We tend to forget how strongly our personal habits can influence businesses and their operations when it comes to cybersecurity. In 2020, which researchers believe is “the year of IoT”, every technological trend will have the power to strongly sway the market one way or the other, since adoption of any new technology will inevitably place itself front and center in the grand scheme of things – it’s cliché to say that everything is connected, but in the Internet of Things, everything actually IS connected, and every influx of new devices into the world will shape how IoT works.
5G is by no means a new thing, but its widespread adoption is just starting – more service providers in more countries are becoming 5G ready, and global leaders in technology are either preparing their flagship devices to use 5G connectivity, like Apple, or are already selling millions of them, like Samsung. This sudden growth in demand for 5G devices comes from a market desperately waiting for innovation, but also for increased connectivity and speed – people consume content that’s larger and more data-hungry than ever, and we are doing it in increasing numbers, which means the technology needs to evolve and allow for wider and easier use of resources in the IoT.
The change goes beyond just personal devices – 5G for the most part is still confined to large cities, since its technology requires an extensive mesh network of transmitters. The widespread usage of 5G in urban environment can give way to the evolution of smart, always-connected cities, with remote-controlled bits and pieces of its operations, much like in connected buildings or campuses, but on a city-wide scale. A game-changer, no doubt, but not without its challenges – if cities become increasingly connected with a tight mesh network that 5G requires, access to what’s behind the scenes can be snatched by malicious actor with a bigger ease.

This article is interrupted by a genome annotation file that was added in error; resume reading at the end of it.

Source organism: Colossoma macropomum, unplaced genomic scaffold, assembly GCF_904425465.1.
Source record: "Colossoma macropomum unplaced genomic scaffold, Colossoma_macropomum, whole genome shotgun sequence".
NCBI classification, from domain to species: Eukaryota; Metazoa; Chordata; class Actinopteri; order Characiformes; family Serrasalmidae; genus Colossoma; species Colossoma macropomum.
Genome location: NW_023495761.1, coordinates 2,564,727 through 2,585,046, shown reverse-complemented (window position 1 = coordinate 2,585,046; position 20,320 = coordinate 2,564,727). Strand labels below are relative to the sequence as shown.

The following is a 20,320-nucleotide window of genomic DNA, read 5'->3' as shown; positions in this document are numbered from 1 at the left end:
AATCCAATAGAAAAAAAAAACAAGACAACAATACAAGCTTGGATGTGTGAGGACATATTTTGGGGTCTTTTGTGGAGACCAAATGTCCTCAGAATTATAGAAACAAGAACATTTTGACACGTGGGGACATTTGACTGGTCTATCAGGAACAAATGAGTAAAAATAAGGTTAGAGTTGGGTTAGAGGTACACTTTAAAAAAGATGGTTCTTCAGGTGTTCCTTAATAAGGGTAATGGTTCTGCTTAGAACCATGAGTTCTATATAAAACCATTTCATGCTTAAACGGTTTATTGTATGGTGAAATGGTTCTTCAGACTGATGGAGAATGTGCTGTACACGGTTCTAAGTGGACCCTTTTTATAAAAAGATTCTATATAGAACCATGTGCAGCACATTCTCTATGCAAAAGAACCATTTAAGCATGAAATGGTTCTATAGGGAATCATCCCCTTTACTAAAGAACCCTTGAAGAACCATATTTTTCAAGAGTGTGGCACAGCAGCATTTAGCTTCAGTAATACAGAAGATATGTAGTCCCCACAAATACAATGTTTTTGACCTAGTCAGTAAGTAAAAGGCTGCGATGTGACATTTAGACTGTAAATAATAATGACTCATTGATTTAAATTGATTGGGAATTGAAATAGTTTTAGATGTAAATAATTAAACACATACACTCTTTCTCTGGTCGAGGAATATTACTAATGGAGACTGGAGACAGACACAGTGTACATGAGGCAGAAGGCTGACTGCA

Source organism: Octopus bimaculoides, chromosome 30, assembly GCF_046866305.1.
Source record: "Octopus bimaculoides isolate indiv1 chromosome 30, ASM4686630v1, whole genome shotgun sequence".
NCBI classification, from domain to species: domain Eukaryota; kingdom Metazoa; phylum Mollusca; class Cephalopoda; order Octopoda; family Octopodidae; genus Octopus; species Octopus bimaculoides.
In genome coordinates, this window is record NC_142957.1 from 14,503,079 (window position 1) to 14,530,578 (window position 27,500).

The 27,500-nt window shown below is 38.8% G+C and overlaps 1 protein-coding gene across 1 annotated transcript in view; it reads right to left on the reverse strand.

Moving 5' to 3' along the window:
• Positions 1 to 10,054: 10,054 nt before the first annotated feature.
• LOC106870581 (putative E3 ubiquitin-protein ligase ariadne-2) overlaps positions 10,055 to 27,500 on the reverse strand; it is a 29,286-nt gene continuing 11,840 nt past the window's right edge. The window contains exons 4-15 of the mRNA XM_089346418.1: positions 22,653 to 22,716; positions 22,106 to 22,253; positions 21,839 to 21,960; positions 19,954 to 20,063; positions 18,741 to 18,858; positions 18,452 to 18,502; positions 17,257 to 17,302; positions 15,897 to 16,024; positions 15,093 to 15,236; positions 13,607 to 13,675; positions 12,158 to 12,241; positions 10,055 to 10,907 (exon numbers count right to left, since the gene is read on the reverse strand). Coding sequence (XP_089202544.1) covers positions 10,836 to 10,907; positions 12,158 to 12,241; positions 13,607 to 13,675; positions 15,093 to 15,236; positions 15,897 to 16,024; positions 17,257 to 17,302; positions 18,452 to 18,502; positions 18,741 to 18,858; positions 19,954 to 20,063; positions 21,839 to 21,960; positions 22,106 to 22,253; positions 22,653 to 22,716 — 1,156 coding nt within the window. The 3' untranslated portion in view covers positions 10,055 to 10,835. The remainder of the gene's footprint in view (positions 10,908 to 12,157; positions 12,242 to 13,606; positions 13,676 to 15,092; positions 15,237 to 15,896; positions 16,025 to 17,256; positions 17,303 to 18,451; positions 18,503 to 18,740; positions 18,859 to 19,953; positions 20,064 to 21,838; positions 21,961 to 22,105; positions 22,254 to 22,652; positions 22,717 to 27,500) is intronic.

The aforementioned changes, with both their pros and cons, still mean that the market for 5G infrastructure technology is expected to reach $4.2 billion and two-thirds of companies intend to deploy 5G in 2020, according to Gartner. 5G technologies allow businesses to replace existing networks with a lower latency, higher bandwidth alternative, letting them connect more types of devices and enhanced capabilities around technologies like AI, edge computing and automation. This presents a significant opportunity for companies to mature their technology posture.
As adoption spreads, so do potential security threats from these devices. Companies will reach a critical mass of these devices in 2020, forcing them to reevaluate their risk paradigm for connected devices. Further complicating that paradigm is the fact that devices leveraging 5G could potentially bypass some traditional cybersecurity technologies by connecting directly to cellular networks. It’s unclear if this changing risk paradigm will result in an attack or breach in 2020 due to the newness of the technology, but regardless, companies will have to consider changing their security strategies or leave a growing group of devices without adequate protection.
Developing a new cybersecurity plan for your business is no small feat and requires taking many factors into consideration. You can read our tips on how to future-proof your operations or look into more of our 2020 cyber-predictions to stay in the know and be able to make more informed decisions.